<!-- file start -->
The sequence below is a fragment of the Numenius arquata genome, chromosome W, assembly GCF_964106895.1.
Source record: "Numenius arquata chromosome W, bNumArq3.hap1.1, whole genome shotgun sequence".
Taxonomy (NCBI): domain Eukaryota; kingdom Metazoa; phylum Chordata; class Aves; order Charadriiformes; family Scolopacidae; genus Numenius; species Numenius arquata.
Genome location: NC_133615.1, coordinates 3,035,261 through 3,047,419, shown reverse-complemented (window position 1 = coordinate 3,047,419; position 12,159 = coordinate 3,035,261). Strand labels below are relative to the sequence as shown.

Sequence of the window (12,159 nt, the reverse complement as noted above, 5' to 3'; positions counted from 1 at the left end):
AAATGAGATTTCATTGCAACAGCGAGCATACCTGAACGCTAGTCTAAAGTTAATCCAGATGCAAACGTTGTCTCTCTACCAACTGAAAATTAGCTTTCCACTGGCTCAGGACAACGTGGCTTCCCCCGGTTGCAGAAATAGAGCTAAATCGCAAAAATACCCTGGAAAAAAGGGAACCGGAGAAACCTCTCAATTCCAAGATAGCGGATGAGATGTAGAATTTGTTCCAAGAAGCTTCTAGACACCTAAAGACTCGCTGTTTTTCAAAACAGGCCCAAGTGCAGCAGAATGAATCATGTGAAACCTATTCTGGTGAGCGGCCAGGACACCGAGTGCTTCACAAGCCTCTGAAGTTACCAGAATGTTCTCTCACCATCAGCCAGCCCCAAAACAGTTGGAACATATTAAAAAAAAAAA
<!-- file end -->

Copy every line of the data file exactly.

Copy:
The sequence below is a fragment of the Numenius arquata genome, chromosome W, assembly GCF_964106895.1.
Source record: "Numenius arquata chromosome W, bNumArq3.hap1.1, whole genome shotgun sequence".
Taxonomy (NCBI): domain Eukaryota; kingdom Metazoa; phylum Chordata; class Aves; order Charadriiformes; family Scolopacidae; genus Numenius; species Numenius arquata.
Genome location: NC_133615.1, coordinates 3,035,261 through 3,047,419, shown reverse-complemented (window position 1 = coordinate 3,047,419; position 12,159 = coordinate 3,035,261). Strand labels below are relative to the sequence as shown.

Sequence of the window (12,159 nt, the reverse complement as noted above, 5' to 3'; positions counted from 1 at the left end):
AAATGAGATTTCATTGCAACAGCGAGCATACCTGAACGCTAGTCTAAAGTTAATCCAGATGCAAACGTTGTCTCTCTACCAACTGAAAATTAGCTTTCCACTGGCTCAGGACAACGTGGCTTCCCCCGGTTGCAGAAATAGAGCTAAATCGCAAAAATACCCTGGAAAAAAGGGAACCGGAGAAACCTCTCAATTCCAAGATAGCGGATGAGATGTAGAATTTGTTCCAAGAAGCTTCTAGACACCTAAAGACTCGCTGTTTTTCAAAACAGGCCCAAGTGCAGCAGAATGAATCATGTGAAACCTATTCTGGTGAGCGGCCAGGACACCGAGTGCTTCACAAGCCTCTGAAGTTACCAGAATGTTCTCTCACCATCAGCCAGCCCCAAAACAGTTGGAACATATTAAAAAAAAAAA